Q&A with Jennifer Rhamy, MBA,
MA, MT(ASCP)SBB, HP
Executive Director, Laboratory
Accreditation, The Joint Commission
Medical Lab Management: What are the most important Joint Commission standards related to compliance with CLIA certificates and proficiency testing?
Jennifer Rhamy: Although every standard relating to CLIA compliance is important, one area of particular impact (and the subject of recent headlines) is proficiency testing (PT) referral. While the regulations require the laboratory to handle a PT sample in the same manner as it would a patient sample, the PT sample cannot be sent to another lab for confirmatory or reflex testing even if that is the standard practice defined in the lab’s policies and procedures for patient samples. To properly manage PT samples, the laboratory director should make sure measures are in place to ensure that handling of PT samples terminates with the testing performed within your laboratory’s specific CLIA number.
Another common issue occurs in facilities that handle PT acquisition and distribution through a centralized purchasing entity. Each CLIA number represents a separate lab by regulation, and each lab is expected to manage their PT within the confines of that CLIA number. In a centralized system, a PT sample intended for one CLIA number may sometimes be delivered to a different lab with its own CLIA number in the same facility or health care system. To prevent this, always verify that your PT sample box has the correct CLIA number before testing, especially if the lab has recently moved. Also, for facilities that have multiple labs with individual CLIA numbers, make sure the materials receiving staff can properly identify the correct delivery route for each PT sample box.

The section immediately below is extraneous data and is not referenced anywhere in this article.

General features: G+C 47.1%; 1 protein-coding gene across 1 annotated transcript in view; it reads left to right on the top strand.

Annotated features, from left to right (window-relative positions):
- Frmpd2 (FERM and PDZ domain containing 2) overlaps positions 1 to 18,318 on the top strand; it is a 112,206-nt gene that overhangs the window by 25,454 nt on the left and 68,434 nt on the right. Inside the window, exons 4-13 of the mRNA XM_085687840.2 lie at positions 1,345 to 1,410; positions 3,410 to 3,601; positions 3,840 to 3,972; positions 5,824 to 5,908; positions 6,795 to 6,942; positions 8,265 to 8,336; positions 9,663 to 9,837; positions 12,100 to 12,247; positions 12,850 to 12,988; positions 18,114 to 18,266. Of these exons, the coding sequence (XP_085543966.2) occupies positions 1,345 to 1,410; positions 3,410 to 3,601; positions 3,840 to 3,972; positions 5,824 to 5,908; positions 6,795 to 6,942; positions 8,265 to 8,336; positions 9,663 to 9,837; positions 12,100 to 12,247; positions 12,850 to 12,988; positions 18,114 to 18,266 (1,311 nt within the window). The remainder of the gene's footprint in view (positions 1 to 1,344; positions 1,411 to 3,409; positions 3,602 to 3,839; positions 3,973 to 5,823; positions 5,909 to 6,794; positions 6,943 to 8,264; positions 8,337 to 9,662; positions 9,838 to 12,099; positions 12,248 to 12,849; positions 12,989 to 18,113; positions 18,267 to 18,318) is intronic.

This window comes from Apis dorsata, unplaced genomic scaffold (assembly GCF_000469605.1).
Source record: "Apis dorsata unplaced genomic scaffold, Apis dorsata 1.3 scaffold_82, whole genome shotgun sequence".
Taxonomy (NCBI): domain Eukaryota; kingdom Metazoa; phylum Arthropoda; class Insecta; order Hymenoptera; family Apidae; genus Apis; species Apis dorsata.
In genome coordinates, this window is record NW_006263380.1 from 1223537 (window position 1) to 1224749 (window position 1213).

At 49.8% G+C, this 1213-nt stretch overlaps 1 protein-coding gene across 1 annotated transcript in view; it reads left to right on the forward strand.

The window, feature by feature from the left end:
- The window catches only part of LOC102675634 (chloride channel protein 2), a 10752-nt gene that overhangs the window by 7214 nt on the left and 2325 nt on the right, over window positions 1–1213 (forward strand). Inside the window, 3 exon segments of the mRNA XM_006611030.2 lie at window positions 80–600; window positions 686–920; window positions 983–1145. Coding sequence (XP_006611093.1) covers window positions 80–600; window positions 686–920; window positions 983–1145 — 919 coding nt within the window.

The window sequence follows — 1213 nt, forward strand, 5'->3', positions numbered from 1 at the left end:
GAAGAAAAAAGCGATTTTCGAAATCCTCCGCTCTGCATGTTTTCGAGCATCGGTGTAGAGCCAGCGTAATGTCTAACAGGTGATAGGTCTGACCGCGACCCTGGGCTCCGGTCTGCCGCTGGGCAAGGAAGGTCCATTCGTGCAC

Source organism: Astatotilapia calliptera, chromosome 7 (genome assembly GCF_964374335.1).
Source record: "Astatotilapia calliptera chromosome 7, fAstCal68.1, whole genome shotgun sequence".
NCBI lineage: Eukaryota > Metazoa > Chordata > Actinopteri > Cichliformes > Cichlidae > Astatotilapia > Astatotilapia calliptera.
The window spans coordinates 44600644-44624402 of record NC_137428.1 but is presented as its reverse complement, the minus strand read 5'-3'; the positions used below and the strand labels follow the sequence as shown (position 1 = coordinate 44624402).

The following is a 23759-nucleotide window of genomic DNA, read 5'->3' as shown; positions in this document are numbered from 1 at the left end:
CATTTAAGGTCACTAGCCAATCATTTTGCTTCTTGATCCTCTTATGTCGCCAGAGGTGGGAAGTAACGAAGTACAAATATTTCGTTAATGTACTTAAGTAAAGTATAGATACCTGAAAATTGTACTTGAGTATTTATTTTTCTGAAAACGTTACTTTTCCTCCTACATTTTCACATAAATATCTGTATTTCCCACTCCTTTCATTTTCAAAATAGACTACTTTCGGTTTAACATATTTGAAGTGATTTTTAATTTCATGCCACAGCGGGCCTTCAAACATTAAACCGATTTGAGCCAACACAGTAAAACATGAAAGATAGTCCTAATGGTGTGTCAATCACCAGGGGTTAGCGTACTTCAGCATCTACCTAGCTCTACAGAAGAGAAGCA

MLM: If a lab’s proficiency testing is deemed unsatisfactory, what opportunities does the lab have to gain compliance?
Rhamy: Often, unsatisfactory PT is an underused opportunity to identify risks in laboratory processes. The predominant reason The Joint Commission scores unsatisfactory events during a survey is to bring attention to the fact that there is a potential need for process improvement. If a PT event is unsatisfactory, a thorough root cause analysis should always be performed and documented. In doing so, the laboratory director must seek to understand why a result was out of range, because such findings could be an indicator that the lab’s patient testing results are suspect or there is a flaw in the handling process. While clerical errors are the most common causes of both unsatisfactory and unsuccessful PT results, analytical errors do occur as well.